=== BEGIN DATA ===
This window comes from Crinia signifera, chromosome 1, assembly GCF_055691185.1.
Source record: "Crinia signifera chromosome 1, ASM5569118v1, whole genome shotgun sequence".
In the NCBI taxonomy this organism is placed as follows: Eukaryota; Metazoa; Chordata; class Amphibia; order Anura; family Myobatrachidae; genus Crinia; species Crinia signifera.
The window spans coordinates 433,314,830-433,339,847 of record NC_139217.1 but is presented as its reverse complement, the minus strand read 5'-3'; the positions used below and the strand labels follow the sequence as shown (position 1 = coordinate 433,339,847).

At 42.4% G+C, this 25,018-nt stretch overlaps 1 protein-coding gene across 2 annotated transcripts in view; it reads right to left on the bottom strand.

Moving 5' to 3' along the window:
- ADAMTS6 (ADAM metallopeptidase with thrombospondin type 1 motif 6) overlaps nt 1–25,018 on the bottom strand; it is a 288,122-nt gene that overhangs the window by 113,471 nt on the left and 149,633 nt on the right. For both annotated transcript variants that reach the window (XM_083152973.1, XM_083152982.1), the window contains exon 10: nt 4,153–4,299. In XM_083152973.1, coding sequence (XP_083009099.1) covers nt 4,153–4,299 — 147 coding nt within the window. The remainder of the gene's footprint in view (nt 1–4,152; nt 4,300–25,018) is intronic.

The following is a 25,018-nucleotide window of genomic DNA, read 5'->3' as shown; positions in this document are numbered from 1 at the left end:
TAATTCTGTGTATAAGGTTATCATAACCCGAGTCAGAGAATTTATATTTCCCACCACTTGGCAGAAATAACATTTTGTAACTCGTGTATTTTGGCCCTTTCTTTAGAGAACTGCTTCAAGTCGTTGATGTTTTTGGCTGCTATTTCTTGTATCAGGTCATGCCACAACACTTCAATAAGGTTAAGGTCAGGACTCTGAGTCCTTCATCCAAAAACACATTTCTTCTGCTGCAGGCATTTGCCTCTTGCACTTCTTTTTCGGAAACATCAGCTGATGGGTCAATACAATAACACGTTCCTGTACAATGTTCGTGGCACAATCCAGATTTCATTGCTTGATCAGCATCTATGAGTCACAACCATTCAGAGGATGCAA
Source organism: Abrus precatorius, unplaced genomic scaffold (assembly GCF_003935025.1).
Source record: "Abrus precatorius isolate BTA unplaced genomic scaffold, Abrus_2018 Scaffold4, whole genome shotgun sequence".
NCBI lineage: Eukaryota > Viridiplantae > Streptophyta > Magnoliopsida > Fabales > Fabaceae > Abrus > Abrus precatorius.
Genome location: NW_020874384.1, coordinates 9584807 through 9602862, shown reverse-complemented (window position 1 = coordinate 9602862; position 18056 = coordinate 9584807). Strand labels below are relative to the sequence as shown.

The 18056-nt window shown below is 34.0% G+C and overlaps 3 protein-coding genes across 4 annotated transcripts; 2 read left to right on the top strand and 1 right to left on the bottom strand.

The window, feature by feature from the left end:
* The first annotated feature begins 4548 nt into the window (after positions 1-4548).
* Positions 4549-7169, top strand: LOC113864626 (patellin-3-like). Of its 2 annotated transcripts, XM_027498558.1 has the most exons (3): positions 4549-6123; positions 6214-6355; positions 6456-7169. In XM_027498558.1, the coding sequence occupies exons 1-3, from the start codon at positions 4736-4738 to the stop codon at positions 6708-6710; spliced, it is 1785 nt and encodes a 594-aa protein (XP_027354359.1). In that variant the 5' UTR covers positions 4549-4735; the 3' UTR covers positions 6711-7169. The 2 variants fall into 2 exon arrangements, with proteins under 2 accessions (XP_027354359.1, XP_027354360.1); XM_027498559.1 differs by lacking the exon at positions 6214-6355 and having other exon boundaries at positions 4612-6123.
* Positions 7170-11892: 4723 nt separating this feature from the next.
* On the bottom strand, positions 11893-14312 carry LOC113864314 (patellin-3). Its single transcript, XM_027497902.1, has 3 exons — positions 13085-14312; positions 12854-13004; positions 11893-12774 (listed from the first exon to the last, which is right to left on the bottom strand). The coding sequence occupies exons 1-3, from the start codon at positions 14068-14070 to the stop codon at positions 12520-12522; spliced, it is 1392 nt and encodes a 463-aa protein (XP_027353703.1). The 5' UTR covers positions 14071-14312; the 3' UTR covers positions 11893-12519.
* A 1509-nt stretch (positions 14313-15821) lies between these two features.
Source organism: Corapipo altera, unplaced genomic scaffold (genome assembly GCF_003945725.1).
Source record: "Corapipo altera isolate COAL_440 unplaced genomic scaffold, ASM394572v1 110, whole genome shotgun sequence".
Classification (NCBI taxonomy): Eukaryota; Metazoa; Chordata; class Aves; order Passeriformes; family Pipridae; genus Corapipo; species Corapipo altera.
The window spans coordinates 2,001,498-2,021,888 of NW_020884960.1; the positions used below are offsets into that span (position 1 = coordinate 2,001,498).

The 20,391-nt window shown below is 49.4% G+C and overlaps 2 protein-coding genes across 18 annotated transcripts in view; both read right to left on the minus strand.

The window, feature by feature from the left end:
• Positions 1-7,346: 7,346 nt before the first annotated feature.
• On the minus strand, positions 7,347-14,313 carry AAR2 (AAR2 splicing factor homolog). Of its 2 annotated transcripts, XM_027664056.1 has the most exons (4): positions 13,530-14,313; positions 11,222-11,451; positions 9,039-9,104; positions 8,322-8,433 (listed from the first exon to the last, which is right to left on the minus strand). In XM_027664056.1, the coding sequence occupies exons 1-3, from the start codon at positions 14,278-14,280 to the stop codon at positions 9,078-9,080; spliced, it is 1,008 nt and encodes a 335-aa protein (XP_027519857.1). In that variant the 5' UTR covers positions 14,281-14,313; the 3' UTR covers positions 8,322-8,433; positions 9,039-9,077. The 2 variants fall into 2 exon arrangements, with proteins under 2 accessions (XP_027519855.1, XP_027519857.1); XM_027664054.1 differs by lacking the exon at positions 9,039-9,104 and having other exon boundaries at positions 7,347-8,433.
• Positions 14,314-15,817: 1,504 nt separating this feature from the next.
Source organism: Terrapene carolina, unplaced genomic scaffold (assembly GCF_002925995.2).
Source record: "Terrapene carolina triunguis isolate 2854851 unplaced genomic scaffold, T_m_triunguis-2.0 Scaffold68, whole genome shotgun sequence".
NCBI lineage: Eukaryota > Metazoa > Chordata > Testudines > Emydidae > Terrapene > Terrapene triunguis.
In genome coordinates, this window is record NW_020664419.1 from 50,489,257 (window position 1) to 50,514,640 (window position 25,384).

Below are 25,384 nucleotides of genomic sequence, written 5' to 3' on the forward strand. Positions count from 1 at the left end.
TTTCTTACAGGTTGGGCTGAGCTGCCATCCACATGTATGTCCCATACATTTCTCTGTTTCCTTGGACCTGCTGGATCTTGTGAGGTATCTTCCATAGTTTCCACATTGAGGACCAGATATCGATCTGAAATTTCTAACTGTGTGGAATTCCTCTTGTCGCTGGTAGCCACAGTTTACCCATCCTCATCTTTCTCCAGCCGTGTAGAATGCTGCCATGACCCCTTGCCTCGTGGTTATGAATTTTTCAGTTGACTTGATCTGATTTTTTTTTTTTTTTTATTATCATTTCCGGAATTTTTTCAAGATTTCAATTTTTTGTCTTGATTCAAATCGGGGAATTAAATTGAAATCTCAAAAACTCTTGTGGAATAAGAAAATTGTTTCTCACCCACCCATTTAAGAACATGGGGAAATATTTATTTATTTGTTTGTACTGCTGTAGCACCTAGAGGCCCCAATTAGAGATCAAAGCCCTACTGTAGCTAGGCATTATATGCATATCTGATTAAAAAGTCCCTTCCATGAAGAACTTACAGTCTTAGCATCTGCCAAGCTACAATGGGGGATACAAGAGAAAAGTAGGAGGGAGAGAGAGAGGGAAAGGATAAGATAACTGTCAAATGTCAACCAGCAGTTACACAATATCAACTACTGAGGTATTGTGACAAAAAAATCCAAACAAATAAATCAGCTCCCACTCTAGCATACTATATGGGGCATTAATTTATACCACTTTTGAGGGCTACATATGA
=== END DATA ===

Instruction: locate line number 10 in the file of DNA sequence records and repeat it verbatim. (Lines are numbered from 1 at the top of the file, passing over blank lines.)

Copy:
Source organism: Abrus precatorius, unplaced genomic scaffold (assembly GCF_003935025.1).